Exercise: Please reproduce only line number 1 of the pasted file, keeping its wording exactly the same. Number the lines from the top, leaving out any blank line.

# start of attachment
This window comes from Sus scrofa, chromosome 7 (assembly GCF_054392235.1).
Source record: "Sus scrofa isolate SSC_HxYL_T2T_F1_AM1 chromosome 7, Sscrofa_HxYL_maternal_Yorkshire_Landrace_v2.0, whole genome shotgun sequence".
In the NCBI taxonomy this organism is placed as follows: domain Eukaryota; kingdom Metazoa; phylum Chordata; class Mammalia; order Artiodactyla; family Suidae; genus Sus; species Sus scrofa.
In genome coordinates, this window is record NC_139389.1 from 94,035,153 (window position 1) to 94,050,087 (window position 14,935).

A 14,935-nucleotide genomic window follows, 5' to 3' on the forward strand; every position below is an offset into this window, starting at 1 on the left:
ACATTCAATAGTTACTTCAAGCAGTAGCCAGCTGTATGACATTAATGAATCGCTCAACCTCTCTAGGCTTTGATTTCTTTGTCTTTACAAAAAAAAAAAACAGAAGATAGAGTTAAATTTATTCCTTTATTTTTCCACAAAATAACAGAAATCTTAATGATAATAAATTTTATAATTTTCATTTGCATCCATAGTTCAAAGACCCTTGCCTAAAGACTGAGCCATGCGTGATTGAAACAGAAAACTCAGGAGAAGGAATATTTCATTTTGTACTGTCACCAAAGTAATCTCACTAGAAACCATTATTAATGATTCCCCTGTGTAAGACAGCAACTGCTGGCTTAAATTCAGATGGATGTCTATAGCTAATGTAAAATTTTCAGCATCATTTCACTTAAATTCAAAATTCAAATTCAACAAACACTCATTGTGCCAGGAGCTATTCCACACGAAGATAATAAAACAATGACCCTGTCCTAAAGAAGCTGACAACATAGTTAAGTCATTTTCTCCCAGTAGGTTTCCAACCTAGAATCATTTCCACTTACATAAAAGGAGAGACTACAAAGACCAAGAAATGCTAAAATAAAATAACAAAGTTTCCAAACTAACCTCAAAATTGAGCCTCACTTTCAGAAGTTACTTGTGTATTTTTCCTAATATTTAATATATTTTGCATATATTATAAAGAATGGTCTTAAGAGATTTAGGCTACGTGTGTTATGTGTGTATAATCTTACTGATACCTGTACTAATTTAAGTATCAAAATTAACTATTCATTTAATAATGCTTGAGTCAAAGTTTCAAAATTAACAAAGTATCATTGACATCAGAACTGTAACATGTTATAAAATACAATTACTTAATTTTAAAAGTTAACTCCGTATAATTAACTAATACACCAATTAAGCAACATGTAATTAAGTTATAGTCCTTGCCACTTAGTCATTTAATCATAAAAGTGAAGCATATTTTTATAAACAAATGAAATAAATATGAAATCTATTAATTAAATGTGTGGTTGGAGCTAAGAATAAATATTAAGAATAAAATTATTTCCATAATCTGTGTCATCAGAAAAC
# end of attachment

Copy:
This window comes from Sus scrofa, chromosome 7 (assembly GCF_054392235.1).